Used 1997 Mercury Mountaineer Review
Edmunds expert review
What's new for 1997
We have received a vast number of requests for information about the Mercury Mountaineer since the first rumors of its existence began circulating in the press last winter. Well folks, here it is; the Ford Explorer, er, we mean Mercury Mountaineer. That's right, the truck you have all been waiting for is nothing more than a Ford Explorer with a big chrome grill, body-side cladding, two-tone paint and a discus-size Mercury badge on the liftgate. Sorry to burst your bubble, gang.
This isn't anything new for Mercury; their entire lineup consists of slightly dressed-up versions of cars you can buy at Blue Oval dealerships. What is new, however, is the fact that this is the first truck Lincoln-Mercury has ever sold in the U.S.; not counting the Villager minivan. The fact that Mercury is selling a rebadged Explorer only means that it will have considerable success in the market. You see, the Ford Explorer has been far and away the best-selling sport-utility vehicle ever sold in the United States. Why then, did Ford decide to share a piece of its pie with its cousins at Mercury? Probably because Mercury has been losing sales of near-luxury cars since the luxury SUV boom began. It seems that the Grand Marquis just can't keep up with vehicles like the Grand Cherokee.
With half the world already owning Explorers, to whom does Mercury intend to sell this truck? Well, it appears that they have their sights set on women and upscale families. Jim Engelhardt, vice-president of Ford light-truck development says, "We know that women are particularly concerned about safety and security, so the Mountaineer includes many important features that are not always found on compact sport-utility vehicles." These features include: dual airbags, anti-lock brakes, fog lamps and dual rear bumper reflectors. For those living in inclement climates, or those who actually intend to make use of the vehicle's off-road capabilities, there is a full-time all-wheel drive model available. The Mountaineer differs from most trucks with four-wheel drive systems because no driver input is needed to engage the front axle, it provides power at all times regardless of road or weather conditions. Families with children will be happy to know that they can order a Mountaineerwith an integrated child seat. However, to get the child seat they must also order the leather interior. Does that make sense? Who wants kids climbing all over their leather interior? I bet the designer who came up with that option requirement never had to pick up four toddlers in cleats after a pee-wee soccer match.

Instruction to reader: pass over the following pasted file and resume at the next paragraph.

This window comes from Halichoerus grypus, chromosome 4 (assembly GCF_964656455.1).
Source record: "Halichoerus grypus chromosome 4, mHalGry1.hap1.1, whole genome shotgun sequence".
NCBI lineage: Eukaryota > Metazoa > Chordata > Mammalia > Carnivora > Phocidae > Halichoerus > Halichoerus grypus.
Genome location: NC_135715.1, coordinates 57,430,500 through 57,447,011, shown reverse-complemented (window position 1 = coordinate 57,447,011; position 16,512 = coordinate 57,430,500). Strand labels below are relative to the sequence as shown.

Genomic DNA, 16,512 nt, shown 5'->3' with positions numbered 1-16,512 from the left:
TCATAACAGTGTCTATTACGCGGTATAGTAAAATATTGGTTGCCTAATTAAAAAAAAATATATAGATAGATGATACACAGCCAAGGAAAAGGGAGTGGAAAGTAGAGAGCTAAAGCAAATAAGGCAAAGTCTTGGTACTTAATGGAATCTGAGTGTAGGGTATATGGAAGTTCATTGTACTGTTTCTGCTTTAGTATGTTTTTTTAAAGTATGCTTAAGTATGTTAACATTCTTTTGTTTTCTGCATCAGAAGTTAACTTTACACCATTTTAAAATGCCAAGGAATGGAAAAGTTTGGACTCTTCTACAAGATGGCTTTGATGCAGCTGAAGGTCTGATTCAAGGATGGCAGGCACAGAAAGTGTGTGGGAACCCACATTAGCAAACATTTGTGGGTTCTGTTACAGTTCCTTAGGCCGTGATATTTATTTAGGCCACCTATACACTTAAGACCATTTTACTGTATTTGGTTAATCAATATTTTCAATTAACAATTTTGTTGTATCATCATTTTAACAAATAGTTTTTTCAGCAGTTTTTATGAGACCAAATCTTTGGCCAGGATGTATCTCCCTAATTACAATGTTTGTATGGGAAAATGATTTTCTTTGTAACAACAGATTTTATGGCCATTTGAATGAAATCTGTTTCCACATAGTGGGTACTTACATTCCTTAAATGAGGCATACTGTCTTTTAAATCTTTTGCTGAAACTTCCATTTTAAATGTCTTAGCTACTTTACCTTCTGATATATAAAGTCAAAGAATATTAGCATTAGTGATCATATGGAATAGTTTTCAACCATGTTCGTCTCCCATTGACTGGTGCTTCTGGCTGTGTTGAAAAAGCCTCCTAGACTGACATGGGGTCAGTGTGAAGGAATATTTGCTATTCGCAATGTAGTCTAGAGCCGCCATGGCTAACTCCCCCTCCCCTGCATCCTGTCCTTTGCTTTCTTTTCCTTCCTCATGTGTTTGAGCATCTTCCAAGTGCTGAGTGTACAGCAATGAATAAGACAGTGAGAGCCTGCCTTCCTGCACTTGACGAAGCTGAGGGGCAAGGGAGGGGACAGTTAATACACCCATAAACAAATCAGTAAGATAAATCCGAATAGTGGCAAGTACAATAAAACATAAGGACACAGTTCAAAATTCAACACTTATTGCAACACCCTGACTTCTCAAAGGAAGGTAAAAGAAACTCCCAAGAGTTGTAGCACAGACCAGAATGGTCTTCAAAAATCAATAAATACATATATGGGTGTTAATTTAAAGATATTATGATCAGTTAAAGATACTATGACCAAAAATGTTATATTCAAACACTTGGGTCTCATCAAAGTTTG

The Mountaineer promises to be a big hit. Like the Explorer it is based on, the Mountaineer has plenty of space for hauling people and their stuff through the suburban jungle. The Mercury SUV's abundant standard features provide a great deal of comfort, and the larger-than-average engine is a bonus when passing at freeway speeds. We think, however, that people will buy the Mountaineer for reasons far less tangible than those listed. People will buy the Mountaineer not on the basis of how it serves its master, but how it impresses the neighbors. That's the name of the game with sport-utility vehicles these days; so why not?
Edmunds expert review process
This review was written by a member of Edmunds' editorial team of expert car reviewers. Our team drives every car you can buy. We put the vehicles through rigorous testing, evaluating how they drive and comparing them in detail to their competitors.
We're also regular people like you, so we pay attention to all the different ways people use their cars every day. We want to know if there's enough room for our families and our weekend gear and whether or not our favorite drink fits in the cupholder. Our editors want to help you make the best decision on a car that fits your life.